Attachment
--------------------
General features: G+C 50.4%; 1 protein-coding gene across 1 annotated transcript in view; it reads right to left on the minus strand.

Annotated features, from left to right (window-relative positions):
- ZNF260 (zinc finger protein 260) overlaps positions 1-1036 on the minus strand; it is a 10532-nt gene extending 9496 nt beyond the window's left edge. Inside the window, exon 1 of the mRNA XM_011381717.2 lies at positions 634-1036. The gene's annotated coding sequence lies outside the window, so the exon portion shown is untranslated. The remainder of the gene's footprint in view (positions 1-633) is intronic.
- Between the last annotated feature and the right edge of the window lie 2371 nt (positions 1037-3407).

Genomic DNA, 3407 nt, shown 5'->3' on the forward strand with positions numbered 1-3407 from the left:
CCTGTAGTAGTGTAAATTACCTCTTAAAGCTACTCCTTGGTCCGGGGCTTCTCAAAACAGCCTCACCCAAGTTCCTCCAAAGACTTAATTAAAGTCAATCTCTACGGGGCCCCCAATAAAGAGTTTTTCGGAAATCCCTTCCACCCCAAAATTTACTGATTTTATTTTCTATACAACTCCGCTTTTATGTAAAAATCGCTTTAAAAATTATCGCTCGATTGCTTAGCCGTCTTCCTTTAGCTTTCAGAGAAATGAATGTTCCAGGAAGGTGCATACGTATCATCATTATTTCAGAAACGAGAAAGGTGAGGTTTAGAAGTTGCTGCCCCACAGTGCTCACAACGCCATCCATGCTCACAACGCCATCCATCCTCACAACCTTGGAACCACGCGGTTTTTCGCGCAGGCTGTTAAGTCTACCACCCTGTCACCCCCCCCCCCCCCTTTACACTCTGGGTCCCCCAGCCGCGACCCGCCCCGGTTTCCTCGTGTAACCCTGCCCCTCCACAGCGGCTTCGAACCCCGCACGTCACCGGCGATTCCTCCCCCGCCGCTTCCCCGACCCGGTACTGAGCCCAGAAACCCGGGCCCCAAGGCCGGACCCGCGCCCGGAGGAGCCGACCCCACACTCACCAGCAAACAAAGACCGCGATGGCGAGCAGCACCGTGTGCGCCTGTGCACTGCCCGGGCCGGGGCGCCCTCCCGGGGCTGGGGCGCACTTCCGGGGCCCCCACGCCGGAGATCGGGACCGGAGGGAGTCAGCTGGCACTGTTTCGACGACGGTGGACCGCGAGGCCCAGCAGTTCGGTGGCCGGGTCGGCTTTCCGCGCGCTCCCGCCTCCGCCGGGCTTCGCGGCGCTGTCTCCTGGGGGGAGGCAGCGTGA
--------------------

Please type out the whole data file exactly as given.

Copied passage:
General features: G+C 50.4%; 1 protein-coding gene across 1 annotated transcript in view; it reads right to left on the minus strand.

Annotated features, from left to right (window-relative positions):
- ZNF260 (zinc finger protein 260) overlaps positions 1-1036 on the minus strand; it is a 10532-nt gene extending 9496 nt beyond the window's left edge. Inside the window, exon 1 of the mRNA XM_011381717.2 lies at positions 634-1036. The gene's annotated coding sequence lies outside the window, so the exon portion shown is untranslated. The remainder of the gene's footprint in view (positions 1-633) is intronic.
- Between the last annotated feature and the right edge of the window lie 2371 nt (positions 1037-3407).

Genomic DNA, 3407 nt, shown 5'->3' on the forward strand with positions numbered 1-3407 from the left:
CCTGTAGTAGTGTAAATTACCTCTTAAAGCTACTCCTTGGTCCGGGGCTTCTCAAAACAGCCTCACCCAAGTTCCTCCAAAGACTTAATTAAAGTCAATCTCTACGGGGCCCCCAATAAAGAGTTTTTCGGAAATCCCTTCCACCCCAAAATTTACTGATTTTATTTTCTATACAACTCCGCTTTTATGTAAAAATCGCTTTAAAAATTATCGCTCGATTGCTTAGCCGTCTTCCTTTAGCTTTCAGAGAAATGAATGTTCCAGGAAGGTGCATACGTATCATCATTATTTCAGAAACGAGAAAGGTGAGGTTTAGAAGTTGCTGCCCCACAGTGCTCACAACGCCATCCATGCTCACAACGCCATCCATCCTCACAACCTTGGAACCACGCGGTTTTTCGCGCAGGCTGTTAAGTCTACCACCCTGTCACCCCCCCCCCCCCCTTTACACTCTGGGTCCCCCAGCCGCGACCCGCCCCGGTTTCCTCGTGTAACCCTGCCCCTCCACAGCGGCTTCGAACCCCGCACGTCACCGGCGATTCCTCCCCCGCCGCTTCCCCGACCCGGTACTGAGCCCAGAAACCCGGGCCCCAAGGCCGGACCCGCGCCCGGAGGAGCCGACCCCACACTCACCAGCAAACAAAGACCGCGATGGCGAGCAGCACCGTGTGCGCCTGTGCACTGCCCGGGCCGGGGCGCCCTCCCGGGGCTGGGGCGCACTTCCGGGGCCCCCACGCCGGAGATCGGGACCGGAGGGAGTCAGCTGGCACTGTTTCGACGACGGTGGACCGCGAGGCCCAGCAGTTCGGTGGCCGGGTCGGCTTTCCGCGCGCTCCCGCCTCCGCCGGGCTTCGCGGCGCTGTCTCCTGGGGGGAGGCAGCGTGA